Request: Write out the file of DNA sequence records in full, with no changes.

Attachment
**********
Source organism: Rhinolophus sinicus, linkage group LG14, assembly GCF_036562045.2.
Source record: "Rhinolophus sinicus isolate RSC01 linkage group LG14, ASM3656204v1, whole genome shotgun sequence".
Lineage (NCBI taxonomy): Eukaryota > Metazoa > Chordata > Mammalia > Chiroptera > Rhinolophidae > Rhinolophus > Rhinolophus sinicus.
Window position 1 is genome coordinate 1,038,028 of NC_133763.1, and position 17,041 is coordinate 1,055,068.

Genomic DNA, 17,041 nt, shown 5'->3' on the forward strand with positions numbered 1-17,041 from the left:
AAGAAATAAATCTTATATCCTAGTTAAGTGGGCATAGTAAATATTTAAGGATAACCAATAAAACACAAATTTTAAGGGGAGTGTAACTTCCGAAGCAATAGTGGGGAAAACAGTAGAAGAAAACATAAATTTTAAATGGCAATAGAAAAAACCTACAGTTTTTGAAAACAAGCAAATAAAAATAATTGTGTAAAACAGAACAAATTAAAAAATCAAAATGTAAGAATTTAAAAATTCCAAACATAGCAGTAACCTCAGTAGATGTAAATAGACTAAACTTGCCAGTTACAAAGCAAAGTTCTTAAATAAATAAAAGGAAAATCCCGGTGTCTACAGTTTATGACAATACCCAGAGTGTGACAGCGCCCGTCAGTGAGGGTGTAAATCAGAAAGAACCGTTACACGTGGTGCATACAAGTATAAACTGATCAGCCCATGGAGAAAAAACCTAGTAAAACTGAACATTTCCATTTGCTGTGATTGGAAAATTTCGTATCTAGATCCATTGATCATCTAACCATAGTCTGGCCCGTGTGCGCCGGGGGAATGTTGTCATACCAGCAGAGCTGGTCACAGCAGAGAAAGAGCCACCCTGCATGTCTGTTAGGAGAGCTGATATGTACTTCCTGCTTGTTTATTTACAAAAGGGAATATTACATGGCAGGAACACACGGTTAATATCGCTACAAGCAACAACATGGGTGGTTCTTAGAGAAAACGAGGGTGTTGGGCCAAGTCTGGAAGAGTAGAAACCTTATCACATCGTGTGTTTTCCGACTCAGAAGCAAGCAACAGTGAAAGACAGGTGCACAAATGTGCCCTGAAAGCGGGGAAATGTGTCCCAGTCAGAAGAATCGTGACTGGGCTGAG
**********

Source organism: Rhinolophus sinicus, linkage group LG14, assembly GCF_036562045.2.
Source record: "Rhinolophus sinicus isolate RSC01 linkage group LG14, ASM3656204v1, whole genome shotgun sequence".
Lineage (NCBI taxonomy): Eukaryota > Metazoa > Chordata > Mammalia > Chiroptera > Rhinolophidae > Rhinolophus > Rhinolophus sinicus.
Window position 1 is genome coordinate 1,038,028 of NC_133763.1, and position 17,041 is coordinate 1,055,068.

Genomic DNA, 17,041 nt, shown 5'->3' on the forward strand with positions numbered 1-17,041 from the left:
AAGAAATAAATCTTATATCCTAGTTAAGTGGGCATAGTAAATATTTAAGGATAACCAATAAAACACAAATTTTAAGGGGAGTGTAACTTCCGAAGCAATAGTGGGGAAAACAGTAGAAGAAAACATAAATTTTAAATGGCAATAGAAAAAACCTACAGTTTTTGAAAACAAGCAAATAAAAATAATTGTGTAAAACAGAACAAATTAAAAAATCAAAATGTAAGAATTTAAAAATTCCAAACATAGCAGTAACCTCAGTAGATGTAAATAGACTAAACTTGCCAGTTACAAAGCAAAGTTCTTAAATAAATAAAAGGAAAATCCCGGTGTCTACAGTTTATGACAATACCCAGAGTGTGACAGCGCCCGTCAGTGAGGGTGTAAATCAGAAAGAACCGTTACACGTGGTGCATACAAGTATAAACTGATCAGCCCATGGAGAAAAAACCTAGTAAAACTGAACATTTCCATTTGCTGTGATTGGAAAATTTCGTATCTAGATCCATTGATCATCTAACCATAGTCTGGCCCGTGTGCGCCGGGGGAATGTTGTCATACCAGCAGAGCTGGTCACAGCAGAGAAAGAGCCACCCTGCATGTCTGTTAGGAGAGCTGATATGTACTTCCTGCTTGTTTATTTACAAAAGGGAATATTACATGGCAGGAACACACGGTTAATATCGCTACAAGCAACAACATGGGTGGTTCTTAGAGAAAACGAGGGTGTTGGGCCAAGTCTGGAAGAGTAGAAACCTTATCACATCGTGTGTTTTCCGACTCAGAAGCAAGCAACAGTGAAAGACAGGTGCACAAATGTGCCCTGAAAGCGGGGAAATGTGTCCCAGTCAGAAGAATCGTGACTGGGCTGAG